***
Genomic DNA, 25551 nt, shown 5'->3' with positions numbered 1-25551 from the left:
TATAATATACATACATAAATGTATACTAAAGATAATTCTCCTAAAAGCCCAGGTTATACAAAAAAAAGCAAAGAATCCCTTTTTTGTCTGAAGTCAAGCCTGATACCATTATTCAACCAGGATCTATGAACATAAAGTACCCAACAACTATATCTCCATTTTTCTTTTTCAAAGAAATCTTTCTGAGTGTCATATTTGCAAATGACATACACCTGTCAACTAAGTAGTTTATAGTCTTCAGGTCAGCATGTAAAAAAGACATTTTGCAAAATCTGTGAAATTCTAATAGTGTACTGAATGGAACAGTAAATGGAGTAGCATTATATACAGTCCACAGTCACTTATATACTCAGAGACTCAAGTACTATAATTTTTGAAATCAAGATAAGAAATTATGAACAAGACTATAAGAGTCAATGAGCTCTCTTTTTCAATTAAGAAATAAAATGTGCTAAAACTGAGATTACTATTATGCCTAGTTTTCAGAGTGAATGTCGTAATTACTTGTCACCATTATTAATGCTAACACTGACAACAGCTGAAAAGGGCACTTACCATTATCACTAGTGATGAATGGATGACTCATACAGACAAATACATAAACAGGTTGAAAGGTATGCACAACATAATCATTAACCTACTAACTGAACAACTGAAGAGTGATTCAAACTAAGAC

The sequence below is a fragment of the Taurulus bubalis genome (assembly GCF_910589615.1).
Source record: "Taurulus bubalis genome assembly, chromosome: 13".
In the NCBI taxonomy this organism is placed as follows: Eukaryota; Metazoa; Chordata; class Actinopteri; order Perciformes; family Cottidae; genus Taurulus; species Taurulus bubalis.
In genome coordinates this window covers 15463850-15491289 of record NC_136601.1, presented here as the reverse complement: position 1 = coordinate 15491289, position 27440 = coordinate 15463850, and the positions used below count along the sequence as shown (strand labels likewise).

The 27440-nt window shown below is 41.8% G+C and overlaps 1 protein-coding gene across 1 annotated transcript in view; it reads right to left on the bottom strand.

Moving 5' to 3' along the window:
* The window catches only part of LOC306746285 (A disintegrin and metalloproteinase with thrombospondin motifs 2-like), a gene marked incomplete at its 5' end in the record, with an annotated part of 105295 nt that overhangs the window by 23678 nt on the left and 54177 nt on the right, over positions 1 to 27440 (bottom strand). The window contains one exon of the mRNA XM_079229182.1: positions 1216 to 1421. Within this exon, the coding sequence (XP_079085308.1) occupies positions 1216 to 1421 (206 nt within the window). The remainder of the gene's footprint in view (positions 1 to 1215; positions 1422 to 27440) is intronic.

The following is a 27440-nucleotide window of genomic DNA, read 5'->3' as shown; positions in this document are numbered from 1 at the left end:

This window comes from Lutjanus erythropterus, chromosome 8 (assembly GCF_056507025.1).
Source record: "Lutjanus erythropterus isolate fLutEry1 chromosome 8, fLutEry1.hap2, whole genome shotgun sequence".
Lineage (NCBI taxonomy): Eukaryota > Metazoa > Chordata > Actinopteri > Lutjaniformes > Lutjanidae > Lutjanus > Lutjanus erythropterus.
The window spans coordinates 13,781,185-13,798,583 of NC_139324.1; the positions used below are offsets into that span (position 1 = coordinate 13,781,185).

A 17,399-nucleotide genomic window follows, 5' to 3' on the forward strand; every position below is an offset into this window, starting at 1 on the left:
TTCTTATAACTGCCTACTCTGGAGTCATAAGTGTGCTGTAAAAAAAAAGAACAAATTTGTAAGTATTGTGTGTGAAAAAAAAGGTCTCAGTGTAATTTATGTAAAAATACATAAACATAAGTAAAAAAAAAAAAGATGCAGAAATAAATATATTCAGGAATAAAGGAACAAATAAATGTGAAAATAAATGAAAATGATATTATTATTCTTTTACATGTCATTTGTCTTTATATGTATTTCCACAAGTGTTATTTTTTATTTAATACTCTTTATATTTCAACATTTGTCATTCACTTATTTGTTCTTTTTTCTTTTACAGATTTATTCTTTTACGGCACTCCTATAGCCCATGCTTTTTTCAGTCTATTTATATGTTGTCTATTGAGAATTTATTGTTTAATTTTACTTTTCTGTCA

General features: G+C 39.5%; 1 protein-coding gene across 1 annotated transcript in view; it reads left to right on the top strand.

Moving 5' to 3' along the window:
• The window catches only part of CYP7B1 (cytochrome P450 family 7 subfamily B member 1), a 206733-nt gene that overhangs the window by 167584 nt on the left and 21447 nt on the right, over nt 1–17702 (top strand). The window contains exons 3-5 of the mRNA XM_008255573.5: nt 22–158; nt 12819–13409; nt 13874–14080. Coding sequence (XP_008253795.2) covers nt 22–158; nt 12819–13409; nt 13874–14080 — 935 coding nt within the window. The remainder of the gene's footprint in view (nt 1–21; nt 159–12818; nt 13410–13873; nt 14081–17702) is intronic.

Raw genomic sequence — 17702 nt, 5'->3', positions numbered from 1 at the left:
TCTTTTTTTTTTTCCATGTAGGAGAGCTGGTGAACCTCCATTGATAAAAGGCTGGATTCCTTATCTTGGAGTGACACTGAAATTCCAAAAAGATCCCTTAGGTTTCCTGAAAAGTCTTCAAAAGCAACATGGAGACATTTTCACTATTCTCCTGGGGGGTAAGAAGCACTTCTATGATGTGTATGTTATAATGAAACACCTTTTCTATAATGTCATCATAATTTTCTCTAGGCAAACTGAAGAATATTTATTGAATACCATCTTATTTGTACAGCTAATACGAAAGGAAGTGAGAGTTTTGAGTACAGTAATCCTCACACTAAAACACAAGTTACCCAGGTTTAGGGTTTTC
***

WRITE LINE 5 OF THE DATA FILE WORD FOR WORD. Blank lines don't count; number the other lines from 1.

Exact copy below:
In the NCBI taxonomy this organism is placed as follows: Eukaryota; Metazoa; Chordata; class Actinopteri; order Perciformes; family Cottidae; genus Taurulus; species Taurulus bubalis.